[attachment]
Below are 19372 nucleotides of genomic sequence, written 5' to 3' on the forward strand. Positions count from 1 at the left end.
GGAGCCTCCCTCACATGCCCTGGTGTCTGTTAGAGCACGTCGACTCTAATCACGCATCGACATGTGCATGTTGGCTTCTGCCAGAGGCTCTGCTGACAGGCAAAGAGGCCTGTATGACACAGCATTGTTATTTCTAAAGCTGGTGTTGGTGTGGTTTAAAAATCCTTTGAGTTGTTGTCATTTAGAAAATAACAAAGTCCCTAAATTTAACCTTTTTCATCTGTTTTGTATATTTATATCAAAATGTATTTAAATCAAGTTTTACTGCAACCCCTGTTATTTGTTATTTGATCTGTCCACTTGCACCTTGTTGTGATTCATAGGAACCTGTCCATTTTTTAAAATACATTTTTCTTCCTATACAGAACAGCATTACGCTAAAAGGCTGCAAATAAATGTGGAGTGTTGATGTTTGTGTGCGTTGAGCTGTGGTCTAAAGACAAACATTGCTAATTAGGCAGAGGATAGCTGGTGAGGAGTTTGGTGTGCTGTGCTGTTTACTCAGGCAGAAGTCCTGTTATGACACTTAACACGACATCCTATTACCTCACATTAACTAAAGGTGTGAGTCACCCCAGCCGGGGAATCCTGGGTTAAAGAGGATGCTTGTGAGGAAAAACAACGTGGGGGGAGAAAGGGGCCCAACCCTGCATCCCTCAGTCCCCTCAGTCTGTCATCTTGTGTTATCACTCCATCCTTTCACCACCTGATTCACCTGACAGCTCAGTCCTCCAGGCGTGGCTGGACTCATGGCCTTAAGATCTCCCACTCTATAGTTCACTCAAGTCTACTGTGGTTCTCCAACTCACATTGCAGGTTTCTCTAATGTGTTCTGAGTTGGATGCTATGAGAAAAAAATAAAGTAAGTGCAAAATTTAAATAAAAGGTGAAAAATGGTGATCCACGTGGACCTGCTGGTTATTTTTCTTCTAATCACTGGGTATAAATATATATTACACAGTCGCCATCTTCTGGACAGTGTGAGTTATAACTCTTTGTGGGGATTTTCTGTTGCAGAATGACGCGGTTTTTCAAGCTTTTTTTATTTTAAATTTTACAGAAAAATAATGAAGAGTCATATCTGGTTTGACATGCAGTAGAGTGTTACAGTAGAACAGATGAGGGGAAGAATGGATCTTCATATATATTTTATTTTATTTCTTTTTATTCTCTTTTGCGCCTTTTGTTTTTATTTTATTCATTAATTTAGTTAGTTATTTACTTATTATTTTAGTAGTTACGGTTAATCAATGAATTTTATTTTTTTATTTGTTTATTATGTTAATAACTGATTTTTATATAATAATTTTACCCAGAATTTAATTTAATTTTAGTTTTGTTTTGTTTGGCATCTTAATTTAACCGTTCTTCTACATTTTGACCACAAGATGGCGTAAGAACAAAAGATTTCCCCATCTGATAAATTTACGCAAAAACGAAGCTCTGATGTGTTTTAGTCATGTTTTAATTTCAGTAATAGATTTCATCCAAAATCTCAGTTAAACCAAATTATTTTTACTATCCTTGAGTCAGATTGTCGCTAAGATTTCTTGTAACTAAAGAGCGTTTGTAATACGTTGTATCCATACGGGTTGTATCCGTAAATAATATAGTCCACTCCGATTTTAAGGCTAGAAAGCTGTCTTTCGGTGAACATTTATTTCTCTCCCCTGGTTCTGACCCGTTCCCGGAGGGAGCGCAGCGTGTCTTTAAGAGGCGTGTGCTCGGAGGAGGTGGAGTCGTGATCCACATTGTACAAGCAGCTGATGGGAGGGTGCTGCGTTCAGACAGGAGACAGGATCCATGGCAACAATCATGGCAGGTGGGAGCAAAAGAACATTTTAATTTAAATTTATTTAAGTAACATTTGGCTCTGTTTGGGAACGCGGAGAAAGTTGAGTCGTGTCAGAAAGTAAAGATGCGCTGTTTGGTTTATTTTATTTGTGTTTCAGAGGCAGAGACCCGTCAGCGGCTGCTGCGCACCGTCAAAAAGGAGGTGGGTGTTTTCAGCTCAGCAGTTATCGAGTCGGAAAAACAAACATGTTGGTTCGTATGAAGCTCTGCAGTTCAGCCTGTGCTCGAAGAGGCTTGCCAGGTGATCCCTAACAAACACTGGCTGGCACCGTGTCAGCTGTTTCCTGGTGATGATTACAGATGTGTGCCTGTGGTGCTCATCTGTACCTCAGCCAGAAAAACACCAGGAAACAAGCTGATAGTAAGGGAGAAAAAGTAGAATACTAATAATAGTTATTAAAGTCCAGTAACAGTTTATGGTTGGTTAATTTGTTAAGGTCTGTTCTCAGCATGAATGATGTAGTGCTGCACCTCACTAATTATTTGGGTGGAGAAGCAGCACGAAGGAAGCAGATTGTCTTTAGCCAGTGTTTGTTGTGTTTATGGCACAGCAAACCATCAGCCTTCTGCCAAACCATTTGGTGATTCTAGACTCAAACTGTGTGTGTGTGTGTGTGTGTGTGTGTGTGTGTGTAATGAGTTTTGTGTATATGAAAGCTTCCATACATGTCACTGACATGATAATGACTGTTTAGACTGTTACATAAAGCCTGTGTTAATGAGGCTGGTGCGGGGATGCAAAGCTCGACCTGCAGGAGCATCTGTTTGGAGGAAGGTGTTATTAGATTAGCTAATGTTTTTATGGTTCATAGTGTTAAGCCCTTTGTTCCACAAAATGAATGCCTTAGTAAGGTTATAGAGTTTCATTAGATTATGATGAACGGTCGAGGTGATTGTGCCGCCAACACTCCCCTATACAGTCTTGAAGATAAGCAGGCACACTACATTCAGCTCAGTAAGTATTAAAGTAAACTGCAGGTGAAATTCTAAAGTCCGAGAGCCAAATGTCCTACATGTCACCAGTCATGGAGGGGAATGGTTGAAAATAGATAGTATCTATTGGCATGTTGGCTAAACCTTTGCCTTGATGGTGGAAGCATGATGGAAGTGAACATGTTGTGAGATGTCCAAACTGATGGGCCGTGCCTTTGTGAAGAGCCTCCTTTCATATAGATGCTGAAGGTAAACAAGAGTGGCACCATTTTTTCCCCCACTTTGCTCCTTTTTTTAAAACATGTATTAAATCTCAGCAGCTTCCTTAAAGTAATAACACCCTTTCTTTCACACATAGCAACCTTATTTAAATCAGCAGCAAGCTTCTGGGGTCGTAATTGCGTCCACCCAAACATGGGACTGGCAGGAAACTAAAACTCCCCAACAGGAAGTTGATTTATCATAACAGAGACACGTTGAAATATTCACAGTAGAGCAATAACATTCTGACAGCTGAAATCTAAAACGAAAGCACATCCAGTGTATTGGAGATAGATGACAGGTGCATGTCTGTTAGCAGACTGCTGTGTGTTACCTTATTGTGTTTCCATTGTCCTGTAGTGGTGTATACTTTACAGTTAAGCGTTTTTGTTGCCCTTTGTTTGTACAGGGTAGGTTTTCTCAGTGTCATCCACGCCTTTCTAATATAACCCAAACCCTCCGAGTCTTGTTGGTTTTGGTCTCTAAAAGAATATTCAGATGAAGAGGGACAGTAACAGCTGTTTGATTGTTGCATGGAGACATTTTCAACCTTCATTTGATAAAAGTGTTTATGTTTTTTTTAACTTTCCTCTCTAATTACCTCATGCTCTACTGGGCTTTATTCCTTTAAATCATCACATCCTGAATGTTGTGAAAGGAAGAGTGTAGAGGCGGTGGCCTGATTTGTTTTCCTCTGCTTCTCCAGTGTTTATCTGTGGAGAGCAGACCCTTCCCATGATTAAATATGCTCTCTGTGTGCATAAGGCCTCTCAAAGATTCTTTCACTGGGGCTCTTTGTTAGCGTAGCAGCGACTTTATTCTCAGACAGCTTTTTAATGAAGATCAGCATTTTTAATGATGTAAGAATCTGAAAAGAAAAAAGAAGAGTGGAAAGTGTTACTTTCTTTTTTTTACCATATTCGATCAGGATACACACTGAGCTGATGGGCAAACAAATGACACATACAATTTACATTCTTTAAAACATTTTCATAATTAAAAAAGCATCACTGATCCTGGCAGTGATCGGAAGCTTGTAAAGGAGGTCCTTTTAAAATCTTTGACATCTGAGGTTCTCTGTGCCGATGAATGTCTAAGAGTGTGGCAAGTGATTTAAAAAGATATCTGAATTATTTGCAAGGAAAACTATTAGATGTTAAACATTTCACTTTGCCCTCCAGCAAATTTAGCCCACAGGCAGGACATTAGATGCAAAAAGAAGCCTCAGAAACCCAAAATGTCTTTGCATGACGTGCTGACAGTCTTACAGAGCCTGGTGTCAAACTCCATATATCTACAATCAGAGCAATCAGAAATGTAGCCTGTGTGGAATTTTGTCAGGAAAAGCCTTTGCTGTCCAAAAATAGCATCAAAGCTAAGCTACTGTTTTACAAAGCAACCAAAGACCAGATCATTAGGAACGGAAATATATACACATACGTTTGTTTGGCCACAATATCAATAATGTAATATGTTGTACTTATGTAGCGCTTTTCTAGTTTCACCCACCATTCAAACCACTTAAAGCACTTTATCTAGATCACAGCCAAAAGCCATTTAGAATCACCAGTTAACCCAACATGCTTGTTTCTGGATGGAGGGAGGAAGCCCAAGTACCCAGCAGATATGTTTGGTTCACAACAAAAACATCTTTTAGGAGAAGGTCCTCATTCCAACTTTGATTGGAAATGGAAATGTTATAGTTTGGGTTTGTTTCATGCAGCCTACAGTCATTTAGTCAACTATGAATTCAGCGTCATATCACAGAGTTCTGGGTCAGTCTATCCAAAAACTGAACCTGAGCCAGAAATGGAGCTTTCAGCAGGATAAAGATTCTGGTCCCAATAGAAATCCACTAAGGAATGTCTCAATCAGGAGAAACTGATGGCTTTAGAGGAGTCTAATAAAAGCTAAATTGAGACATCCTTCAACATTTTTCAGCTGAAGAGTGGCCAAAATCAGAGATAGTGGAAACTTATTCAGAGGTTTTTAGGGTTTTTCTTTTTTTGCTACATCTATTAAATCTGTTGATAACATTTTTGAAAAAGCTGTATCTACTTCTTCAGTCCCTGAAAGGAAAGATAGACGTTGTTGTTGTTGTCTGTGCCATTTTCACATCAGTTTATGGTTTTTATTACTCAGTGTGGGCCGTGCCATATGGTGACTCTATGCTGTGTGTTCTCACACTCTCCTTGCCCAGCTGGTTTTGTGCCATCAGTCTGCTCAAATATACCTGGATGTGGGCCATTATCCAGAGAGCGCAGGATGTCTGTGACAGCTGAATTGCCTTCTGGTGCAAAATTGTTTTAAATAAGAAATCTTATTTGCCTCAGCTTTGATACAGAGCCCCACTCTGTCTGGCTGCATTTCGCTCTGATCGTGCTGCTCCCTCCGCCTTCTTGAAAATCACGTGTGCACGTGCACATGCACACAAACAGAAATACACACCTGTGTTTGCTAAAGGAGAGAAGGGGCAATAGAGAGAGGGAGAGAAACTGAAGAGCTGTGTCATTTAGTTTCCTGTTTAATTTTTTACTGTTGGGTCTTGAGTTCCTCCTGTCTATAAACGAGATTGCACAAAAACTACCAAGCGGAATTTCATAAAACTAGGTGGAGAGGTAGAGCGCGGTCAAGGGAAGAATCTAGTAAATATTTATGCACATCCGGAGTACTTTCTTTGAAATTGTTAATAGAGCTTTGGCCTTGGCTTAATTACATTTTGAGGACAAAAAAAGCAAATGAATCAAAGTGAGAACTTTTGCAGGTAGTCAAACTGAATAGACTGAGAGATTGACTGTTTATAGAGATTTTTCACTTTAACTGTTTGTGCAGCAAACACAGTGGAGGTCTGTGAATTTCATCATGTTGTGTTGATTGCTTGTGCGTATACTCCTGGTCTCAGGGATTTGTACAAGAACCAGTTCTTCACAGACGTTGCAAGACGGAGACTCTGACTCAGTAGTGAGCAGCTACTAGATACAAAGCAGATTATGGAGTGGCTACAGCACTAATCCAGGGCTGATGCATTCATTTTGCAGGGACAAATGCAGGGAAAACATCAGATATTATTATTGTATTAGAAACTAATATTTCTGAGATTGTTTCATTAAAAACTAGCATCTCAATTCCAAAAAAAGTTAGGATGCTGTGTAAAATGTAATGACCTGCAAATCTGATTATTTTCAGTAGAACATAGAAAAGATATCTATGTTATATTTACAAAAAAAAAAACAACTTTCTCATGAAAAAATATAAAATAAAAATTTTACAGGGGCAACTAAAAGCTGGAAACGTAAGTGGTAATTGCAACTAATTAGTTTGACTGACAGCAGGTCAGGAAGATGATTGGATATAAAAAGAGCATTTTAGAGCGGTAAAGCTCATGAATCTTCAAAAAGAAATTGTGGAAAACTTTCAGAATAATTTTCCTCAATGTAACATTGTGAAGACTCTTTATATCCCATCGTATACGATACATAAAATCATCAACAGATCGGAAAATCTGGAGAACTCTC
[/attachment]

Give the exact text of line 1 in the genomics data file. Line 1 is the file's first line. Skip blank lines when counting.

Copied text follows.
Below are 19372 nucleotides of genomic sequence, written 5' to 3' on the forward strand. Positions count from 1 at the left end.